By Rayne Allinson
Queen Elizabeth I (1533-1603) despatched extra letters into extra far away kingdoms than any English monarch had prior to, and her exchanges with an ever-growing variety of rulers exhibit how transferring conceptions of sovereignty have been made appear on paper. This booklet examines Elizabeth's correspondence with a number of major rulers, interpreting how her letters have been built, drafted and provided, the rhetorical recommendations used, and the function those letters performed in facilitating diplomatic kinfolk. Elizabeth's letters did greater than authorize diplomatic motion out of the country: mostly they mirrored, and occasionally even stimulated, the course of international policy.
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Additional resources for A Monarchy of Letters: Royal Correspondence and English Diplomacy in the Reign of Elizabeth I (Queenship and Power)
Limning, a common form of ornamentation used in medieval manuscripts, was also a feature of some of Elizabeth’s most special letters—especially those intended for public display, such as charters or letters patent. The famous miniaturist Nicholas Hilliard described limning as “the drawing . . of letters, vinets, flowers, armes and imagery,” including the use of “gold and silver . . 72 However, in order to save money, Elizabeth frequently “outsourced” the responsibility (and cost) of limning royal letters to merchant companies.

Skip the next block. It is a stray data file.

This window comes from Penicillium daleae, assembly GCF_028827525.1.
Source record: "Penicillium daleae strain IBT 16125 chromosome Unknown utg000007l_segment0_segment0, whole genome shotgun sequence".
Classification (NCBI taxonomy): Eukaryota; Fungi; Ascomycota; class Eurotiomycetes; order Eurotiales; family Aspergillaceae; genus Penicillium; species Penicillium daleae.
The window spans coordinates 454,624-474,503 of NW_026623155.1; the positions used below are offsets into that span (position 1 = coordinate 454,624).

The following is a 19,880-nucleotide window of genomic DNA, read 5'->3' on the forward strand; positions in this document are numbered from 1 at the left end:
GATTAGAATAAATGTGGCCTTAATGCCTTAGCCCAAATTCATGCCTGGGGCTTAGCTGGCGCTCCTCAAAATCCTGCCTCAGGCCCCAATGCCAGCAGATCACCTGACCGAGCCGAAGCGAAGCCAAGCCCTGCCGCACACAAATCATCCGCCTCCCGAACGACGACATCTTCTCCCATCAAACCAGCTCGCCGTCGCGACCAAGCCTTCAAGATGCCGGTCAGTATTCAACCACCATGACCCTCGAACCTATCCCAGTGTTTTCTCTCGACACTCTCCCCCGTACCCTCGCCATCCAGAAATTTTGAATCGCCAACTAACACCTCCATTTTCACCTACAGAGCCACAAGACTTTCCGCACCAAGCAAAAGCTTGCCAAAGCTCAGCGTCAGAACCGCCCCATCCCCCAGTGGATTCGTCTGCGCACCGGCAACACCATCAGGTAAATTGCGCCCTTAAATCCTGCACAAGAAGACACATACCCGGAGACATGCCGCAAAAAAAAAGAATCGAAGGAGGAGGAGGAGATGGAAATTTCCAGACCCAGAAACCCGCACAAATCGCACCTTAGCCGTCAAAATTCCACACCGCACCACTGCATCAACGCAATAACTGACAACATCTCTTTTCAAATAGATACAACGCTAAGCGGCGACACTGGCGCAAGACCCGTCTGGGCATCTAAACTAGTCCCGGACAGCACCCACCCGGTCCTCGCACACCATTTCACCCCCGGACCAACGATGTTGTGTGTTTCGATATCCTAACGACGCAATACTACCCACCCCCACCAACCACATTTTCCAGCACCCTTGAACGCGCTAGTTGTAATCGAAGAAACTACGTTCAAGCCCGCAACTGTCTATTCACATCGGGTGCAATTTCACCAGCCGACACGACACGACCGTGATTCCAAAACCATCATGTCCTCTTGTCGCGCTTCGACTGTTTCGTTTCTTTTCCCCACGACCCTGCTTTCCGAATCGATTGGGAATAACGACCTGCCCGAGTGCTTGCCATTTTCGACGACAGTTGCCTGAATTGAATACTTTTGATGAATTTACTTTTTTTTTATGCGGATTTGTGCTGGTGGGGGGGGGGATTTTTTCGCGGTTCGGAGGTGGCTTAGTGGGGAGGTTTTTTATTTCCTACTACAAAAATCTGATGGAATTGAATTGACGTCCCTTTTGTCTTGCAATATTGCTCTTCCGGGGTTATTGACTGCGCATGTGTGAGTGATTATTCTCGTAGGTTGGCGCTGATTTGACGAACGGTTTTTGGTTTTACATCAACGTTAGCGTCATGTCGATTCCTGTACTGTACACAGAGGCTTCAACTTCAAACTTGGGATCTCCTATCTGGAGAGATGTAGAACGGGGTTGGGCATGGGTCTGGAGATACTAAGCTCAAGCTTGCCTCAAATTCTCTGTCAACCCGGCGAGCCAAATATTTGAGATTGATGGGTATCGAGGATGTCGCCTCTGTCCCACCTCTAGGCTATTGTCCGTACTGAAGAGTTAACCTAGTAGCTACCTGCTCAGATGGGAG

74 Thus, silk ribbons provided another indication of the time and expense she was willing to bestow on her correspondent. Like limning, however, silk ribbons were expensive and the thrifty queen was keen to spread the cost. On January 28, 1595, Lake described the process of readying Elizabeth’s silk-flossed letter to the Ottoman Sultan: This morning hir ma[jes]ty hath signed the l[ett]res your ho[nour] lefte with me. indd 30 3/15/2012 4:24:23 PM My Skrating Hand 31 of the privy seale are loth to beare the Charge who will to morrow attend your ho[nour] and my lo[rd] for the Seale.
32 Popham did not state what this “course” was, but in light of his reference to multiple “synyngs” it seems likely that it was for Cecil’s use of a dry stamp. Yet even if Elizabeth did approve such methods for routine domestic documents, she did not use a stamp for her foreign correspondence. ”33 Nevertheless, Elizabeth relied on her secretaries of state (also known as “principal secretaries”) for almost everything else. Three men dominated this role during Elizabeth’s reign: Sir William Cecil, after 1571 elevated to Lord Burghley (1558–1572 and 1590–1596), Sir Francis Walsingham (1573–1590), and Sir Robert Cecil (1596–1612).